General Motors Corp. and Chrysler denied a report Thursday that the Detroit automaker and Cerberus Capital Management LP have restarted talks to combine the ailing automakers.
The Wall Street Journal reported Thursday that talks about a tie-up were resumed after Chrysler’s parent, Cerberus Capital Management LP, Chrysler’s majority owner, signaled it is willing to part with some of its stake in the automaker. The Journal later reported the talks were focused on combining GMAC and Chrysler Financial — though Cerberus owns a majority of both companies. The Journal said it is just one of a range of options the automakers are exploring. GM owns 49 percent of GMAC.
GM spokesman Tony Cervone said GM’s stance on the merger talks has not changed since the automaker announced on Nov. 7 that it had suspended them, saying the company was focused on improving its liquidity. He said there had been no ongoing merger talks between the two companies since that announcement.
Chrysler also denied the report. “There is no truth to the rumor. Chrysler is not in discussions with General Motors,” Chrysler spokeswoman Shawn Morgan said.
A Cerberus spokesman also would not comment.
A person familiar with the matter said GM and Cerberus do have ongoing talks about business matters, but declined to elaborate.
GM and Chrysler began talking in September about combining, but talks fell apart after the companies couldn’t raise enough money to finance the deal. Chrysler has reiterated it is still pursuing additional alliances or other partnerships.
The report emerged as the Bush Administration mulls options to provide immediate aid to the two the automakers after the Senate failed to approve $14 billion in loans for GM and Chrysler to prevent them from collapsing. An announcement from the White House could come by Friday.
President Bush said Wednesday a deal could come soon. “I’m thinking it through, you know,” Bush told Fox News. “It needs to get done relatively soon.”
Both GM and Cerberus have been in discussions with Treasury officials about the size and scope of an aid package.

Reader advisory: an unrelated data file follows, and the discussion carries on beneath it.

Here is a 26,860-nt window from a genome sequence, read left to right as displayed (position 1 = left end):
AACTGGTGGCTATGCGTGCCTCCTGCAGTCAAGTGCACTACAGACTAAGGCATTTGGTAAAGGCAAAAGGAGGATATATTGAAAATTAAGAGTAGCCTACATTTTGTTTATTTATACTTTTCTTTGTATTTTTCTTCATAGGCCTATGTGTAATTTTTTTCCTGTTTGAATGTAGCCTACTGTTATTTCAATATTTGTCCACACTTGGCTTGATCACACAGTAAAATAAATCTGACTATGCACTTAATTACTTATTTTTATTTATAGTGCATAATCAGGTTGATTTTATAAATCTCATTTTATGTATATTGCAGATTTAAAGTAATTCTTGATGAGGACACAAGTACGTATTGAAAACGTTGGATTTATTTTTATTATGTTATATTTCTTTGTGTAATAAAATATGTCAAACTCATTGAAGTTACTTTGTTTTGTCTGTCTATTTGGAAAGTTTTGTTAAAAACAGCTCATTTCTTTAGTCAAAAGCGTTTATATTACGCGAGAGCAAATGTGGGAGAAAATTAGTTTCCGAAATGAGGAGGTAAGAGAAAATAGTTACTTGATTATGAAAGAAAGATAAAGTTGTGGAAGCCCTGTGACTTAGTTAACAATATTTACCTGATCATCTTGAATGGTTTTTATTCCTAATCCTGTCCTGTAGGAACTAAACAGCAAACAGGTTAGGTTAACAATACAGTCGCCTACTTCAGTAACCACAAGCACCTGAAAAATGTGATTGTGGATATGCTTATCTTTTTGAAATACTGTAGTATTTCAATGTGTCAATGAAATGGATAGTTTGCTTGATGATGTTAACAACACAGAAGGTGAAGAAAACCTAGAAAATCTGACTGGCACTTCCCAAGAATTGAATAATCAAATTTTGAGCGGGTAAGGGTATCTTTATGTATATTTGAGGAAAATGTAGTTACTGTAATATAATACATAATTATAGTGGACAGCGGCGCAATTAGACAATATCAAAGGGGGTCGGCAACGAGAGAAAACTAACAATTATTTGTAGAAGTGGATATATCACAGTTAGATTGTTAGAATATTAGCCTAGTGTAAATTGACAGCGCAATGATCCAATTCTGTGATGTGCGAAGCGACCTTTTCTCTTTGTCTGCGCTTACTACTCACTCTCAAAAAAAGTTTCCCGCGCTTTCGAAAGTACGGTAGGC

The Treasury is expected to tap some of the remaining funds from the first half of the $700 billion Wall Street bailout package, the Troubled Asset Relief Program (TARP), but it hasn’t ruled out aid to ensure an “orderly” bankruptcy filing by the two automakers.
Automakers face sinking auto sales and have taken steps to reduce expenses and production. Chrysler said it will close all of its factories starting Friday for at least a month. Ford Motor Co. is extending its holiday shutdowns at 10 plants by a third week, while GM has postponed work on a $370 million engine factory in Flint.
Ford sought a stand-by $9 billion line of credit but says it has enough money to make it through 2009 unless the economy worsens.
GM chairman and CEO Rick Wagoner and Chrysler chairman CEO Robert Nardelli told the Senate Banking Committee earlier this month that they would be open to considering restarting merger talks if it were a condition of federal aid.
“I would be very willing to look at it seriously,” Wagoner said. “We are certainly willing to look at it and consider it very seriously.”
Sen. Robert Bennett, R-Utah, was one of several members who said a merger made sense.
“Everything I’ve seen suggests to me a merger between GM and Chrysler is a good idea,” Bennett said. “It’s a marriage that makes sense. All the work has been done. So it could be done. … Papers could be signed very quickly.”
Cerberus also had discussed a possible deal with the Renault-Nissan alliance, but the parties broke off those discussions last month. The Renault-Nissan alliance had proposed to bring Chrysler into the French-Japanese partnership, while GM had considered an outright acquisition of Chrysler.